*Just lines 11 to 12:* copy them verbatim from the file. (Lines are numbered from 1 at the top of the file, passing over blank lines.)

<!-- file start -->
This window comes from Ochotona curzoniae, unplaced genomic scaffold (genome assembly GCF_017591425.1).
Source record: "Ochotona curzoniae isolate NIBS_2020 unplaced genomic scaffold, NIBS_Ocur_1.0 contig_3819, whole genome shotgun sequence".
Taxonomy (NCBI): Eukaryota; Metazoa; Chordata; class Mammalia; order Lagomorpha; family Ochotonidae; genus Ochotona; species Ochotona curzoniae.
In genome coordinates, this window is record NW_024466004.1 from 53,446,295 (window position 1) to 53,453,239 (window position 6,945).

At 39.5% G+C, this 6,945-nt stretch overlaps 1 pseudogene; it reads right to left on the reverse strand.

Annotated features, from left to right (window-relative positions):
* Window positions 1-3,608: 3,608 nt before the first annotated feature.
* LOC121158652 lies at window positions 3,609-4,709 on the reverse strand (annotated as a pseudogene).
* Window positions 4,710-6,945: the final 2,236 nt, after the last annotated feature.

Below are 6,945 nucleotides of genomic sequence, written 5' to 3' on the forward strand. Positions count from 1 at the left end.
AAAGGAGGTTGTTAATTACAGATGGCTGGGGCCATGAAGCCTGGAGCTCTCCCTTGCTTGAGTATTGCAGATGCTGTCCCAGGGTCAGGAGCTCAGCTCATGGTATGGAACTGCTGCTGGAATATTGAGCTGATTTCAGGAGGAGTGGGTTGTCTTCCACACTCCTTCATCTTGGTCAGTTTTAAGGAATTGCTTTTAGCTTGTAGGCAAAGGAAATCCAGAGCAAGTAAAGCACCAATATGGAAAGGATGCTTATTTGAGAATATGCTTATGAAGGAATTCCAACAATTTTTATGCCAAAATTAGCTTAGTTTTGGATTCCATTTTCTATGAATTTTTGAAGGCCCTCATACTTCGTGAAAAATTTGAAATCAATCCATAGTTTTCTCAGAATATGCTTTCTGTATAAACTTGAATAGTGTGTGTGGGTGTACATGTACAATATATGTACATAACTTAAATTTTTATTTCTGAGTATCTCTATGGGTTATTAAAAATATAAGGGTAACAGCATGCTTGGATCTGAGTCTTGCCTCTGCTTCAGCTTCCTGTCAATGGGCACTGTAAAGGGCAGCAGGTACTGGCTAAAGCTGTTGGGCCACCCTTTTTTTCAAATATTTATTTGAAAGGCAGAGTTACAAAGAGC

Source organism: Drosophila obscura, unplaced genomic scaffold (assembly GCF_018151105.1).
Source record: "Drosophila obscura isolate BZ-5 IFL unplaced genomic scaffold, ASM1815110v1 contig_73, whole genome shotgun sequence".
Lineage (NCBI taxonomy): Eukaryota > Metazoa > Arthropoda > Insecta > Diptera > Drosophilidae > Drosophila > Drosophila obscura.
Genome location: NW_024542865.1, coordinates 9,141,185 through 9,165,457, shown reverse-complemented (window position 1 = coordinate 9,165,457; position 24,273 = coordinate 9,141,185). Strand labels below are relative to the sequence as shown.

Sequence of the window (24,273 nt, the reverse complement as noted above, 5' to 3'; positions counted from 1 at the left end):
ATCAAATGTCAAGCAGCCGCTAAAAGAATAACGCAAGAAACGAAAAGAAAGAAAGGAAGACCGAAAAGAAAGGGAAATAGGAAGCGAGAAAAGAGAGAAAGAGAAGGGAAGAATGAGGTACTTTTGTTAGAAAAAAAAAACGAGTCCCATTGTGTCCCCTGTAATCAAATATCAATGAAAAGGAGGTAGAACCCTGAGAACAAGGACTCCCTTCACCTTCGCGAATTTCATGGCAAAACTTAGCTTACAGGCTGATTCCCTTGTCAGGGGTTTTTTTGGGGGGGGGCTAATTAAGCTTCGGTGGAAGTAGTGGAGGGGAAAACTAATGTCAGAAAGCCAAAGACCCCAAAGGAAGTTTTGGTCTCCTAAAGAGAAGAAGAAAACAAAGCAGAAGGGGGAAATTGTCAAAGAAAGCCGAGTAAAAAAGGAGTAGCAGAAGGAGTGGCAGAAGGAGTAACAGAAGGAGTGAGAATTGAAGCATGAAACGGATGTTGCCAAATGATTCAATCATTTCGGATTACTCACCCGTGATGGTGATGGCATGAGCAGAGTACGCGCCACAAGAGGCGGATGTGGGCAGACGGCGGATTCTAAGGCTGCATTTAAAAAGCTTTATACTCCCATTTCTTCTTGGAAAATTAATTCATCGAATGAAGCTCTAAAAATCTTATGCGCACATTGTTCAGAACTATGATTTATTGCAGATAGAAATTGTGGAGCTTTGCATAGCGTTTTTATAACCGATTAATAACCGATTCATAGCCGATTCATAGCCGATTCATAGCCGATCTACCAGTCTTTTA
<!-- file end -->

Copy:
AAAGGAGGTTGTTAATTACAGATGGCTGGGGCCATGAAGCCTGGAGCTCTCCCTTGCTTGAGTATTGCAGATGCTGTCCCAGGGTCAGGAGCTCAGCTCATGGTATGGAACTGCTGCTGGAATATTGAGCTGATTTCAGGAGGAGTGGGTTGTCTTCCACACTCCTTCATCTTGGTCAGTTTTAAGGAATTGCTTTTAGCTTGTAGGCAAAGGAAATCCAGAGCAAGTAAAGCACCAATATGGAAAGGATGCTTATTTGAGAATATGCTTATGAAGGAATTCCAACAATTTTTATGCCAAAATTAGCTTAGTTTTGGATTCCATTTTCTATGAATTTTTGAAGGCCCTCATACTTCGTGAAAAATTTGAAATCAATCCATAGTTTTCTCAGAATATGCTTTCTGTATAAACTTGAATAGTGTGTGTGGGTGTACATGTACAATATATGTACATAACTTAAATTTTTATTTCTGAGTATCTCTATGGGTTATTAAAAATATAAGGGTAACAGCATGCTTGGATCTGAGTCTTGCCTCTGCTTCAGCTTCCTGTCAATGGGCACTGTAAAGGGCAGCAGGTACTGGCTAAAGCTGTTGGGCCACCCTTTTTTTCAAATATTTATTTGAAAGGCAGAGTTACAAAGAGC

Source organism: Drosophila obscura, unplaced genomic scaffold (assembly GCF_018151105.1).